Director Jonathan Mostow gives the predictable robots-run-amok premise a new life. For once, the focus is on humans and the implications of excessive use of technology. A scientist creates robotic versions of human beings called surrogates so that the handicapped and the elderly can lead a normal life. But the invention becomes so popular that everybody decides to have a copy and the original rests at home. Social interaction becomes a thing of the past and the side-effect is the crime rate takes a dip.
Things take a turn when two persons are shot dead. The artificiality of their bodies reveals they are surrogates. The plot becomes sinister as the operators, including the son of the inventor of surrogacy, are also liquidated, something that was not expected.
The turn of events forces FBI officer Tony Greer (Bruce Willis) to investigate the case with his colleague Peters (Radha Mitchell). During the course of investigation, Tony’s surrogate (a digitally spruced up Bruce with hair on his head) gets killed and now the original officer has to come out to take charge and get to the truth. The script hardly tests Bruce, but to his credit, he imbues the character with the isolation a man faces among machines. He is looking for real emotions, but his ageing wife is adamant on putting on the glossy façade of the robot. These are all possibilities in future but somehow Mostow sticks to the surface.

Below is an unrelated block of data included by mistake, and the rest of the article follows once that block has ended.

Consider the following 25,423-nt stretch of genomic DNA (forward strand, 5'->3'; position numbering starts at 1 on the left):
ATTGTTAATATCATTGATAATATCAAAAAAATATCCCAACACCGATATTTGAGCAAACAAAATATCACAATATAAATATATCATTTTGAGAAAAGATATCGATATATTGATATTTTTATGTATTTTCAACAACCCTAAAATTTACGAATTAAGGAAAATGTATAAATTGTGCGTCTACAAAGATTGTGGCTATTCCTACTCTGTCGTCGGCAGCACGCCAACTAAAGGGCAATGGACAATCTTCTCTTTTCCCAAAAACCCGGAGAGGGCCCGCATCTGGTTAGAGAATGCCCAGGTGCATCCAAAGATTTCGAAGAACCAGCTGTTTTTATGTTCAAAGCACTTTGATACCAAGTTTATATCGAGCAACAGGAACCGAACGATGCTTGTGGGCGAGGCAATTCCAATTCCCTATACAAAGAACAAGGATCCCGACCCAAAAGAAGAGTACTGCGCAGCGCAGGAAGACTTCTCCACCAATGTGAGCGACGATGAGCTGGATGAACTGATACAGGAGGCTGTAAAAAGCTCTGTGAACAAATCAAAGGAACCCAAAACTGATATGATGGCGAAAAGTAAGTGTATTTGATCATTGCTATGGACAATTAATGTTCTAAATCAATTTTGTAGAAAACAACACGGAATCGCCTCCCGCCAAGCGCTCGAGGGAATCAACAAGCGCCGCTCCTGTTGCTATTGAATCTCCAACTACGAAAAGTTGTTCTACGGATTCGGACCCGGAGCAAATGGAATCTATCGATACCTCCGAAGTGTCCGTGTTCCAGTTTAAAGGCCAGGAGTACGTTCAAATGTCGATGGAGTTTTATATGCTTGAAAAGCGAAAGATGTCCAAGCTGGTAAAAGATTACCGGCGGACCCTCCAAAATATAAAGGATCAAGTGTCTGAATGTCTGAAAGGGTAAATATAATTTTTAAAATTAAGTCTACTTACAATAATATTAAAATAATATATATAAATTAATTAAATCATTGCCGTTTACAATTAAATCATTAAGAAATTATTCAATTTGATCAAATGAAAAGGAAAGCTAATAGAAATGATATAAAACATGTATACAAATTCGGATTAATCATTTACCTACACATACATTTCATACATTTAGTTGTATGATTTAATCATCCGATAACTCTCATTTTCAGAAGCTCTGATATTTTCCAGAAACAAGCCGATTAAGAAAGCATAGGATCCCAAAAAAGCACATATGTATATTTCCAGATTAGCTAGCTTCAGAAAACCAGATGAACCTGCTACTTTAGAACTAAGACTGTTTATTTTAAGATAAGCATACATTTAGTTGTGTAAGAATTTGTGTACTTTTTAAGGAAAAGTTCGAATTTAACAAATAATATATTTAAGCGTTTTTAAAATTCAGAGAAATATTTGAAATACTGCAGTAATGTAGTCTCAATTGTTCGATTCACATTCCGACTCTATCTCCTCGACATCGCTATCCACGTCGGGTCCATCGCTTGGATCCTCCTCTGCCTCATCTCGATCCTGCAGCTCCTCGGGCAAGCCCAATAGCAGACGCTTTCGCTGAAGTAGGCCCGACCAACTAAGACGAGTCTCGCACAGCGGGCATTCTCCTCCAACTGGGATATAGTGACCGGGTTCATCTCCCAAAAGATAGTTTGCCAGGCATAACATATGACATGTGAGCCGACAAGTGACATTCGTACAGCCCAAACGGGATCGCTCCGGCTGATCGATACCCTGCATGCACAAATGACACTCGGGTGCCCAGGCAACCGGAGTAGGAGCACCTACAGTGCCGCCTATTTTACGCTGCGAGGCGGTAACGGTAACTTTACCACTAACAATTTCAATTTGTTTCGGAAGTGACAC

After touching the social consequence of the theme, Mostow brings in almost every sci-fi cliché presumably to keep the ‘target’ audience hooked, making the screenplay robotic in the process. However, he recovers in time and settles the issue surely and succinctly.